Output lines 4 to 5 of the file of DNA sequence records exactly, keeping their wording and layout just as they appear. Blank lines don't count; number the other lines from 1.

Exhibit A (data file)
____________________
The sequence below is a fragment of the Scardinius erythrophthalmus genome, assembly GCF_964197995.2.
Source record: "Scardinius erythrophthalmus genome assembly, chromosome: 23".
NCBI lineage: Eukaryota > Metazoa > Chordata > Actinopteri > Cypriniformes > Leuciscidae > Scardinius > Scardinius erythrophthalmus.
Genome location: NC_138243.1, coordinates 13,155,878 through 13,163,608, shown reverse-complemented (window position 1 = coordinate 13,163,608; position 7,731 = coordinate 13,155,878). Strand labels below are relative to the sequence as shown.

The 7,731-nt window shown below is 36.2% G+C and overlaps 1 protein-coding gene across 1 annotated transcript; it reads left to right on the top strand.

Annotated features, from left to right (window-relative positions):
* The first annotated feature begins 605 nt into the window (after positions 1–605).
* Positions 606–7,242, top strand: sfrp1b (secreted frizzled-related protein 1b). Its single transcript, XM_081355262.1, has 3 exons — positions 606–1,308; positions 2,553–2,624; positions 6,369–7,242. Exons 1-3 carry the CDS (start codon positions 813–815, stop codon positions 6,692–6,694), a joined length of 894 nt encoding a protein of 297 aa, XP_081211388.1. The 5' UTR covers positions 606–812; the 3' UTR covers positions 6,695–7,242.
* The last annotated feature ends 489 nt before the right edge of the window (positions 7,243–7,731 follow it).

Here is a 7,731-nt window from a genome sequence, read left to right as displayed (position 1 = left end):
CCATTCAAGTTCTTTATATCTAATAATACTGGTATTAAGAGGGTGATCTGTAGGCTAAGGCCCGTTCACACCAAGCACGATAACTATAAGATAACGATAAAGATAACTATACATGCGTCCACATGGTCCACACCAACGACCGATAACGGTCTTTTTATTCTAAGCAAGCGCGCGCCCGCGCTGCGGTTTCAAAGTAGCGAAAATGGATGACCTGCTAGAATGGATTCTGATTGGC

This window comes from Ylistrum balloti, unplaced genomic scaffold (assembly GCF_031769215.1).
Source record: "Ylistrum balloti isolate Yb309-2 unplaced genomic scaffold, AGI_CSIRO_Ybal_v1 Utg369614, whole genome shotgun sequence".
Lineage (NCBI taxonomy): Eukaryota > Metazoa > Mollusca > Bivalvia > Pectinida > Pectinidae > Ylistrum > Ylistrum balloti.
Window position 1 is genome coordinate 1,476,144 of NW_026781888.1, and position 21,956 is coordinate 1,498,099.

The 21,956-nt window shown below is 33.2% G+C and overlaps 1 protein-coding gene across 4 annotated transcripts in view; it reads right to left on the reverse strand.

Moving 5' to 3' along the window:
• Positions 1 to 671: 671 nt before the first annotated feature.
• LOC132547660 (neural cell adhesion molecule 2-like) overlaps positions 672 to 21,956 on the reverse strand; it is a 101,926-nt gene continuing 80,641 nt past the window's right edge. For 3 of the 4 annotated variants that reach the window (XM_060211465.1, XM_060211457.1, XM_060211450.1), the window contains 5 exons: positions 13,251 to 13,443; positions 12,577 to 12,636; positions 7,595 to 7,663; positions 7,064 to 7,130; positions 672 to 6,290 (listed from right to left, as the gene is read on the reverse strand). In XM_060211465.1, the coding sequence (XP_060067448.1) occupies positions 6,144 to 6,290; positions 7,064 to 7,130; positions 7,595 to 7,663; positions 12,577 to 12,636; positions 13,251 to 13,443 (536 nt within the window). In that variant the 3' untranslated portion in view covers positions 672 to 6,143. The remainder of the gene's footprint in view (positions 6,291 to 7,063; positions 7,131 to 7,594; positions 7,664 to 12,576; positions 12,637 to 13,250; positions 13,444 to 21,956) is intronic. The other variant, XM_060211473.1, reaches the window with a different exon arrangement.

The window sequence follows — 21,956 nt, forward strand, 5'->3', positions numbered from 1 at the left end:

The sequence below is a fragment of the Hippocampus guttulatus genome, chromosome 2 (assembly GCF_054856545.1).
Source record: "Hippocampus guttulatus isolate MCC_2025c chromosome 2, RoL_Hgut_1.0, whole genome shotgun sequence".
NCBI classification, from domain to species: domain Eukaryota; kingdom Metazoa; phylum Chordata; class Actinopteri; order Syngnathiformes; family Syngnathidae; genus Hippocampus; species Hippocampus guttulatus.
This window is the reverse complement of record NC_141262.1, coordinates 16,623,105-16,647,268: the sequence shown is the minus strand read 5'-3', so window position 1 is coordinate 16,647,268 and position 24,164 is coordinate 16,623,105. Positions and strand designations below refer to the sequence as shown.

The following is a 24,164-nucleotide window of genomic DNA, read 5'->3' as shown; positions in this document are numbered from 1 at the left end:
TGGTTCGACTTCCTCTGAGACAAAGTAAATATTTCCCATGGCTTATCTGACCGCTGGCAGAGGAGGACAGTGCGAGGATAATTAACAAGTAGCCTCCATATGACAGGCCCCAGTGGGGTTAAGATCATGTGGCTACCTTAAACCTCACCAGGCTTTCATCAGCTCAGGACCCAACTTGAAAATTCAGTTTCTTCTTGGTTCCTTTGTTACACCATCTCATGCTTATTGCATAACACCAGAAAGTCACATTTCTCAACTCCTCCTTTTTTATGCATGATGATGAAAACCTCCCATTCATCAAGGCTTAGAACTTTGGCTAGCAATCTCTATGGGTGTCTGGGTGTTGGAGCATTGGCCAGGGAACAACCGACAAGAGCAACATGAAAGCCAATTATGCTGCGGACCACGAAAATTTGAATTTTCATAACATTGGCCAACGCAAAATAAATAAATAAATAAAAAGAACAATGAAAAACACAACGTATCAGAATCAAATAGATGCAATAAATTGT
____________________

Genome location: NC_138243.1, coordinates 13,155,878 through 13,163,608, shown reverse-complemented (window position 1 = coordinate 13,163,608; position 7,731 = coordinate 13,155,878). Strand labels below are relative to the sequence as shown.

The 7,731-nt window shown below is 36.2% G+C and overlaps 1 protein-coding gene across 1 annotated transcript; it reads left to right on the top strand.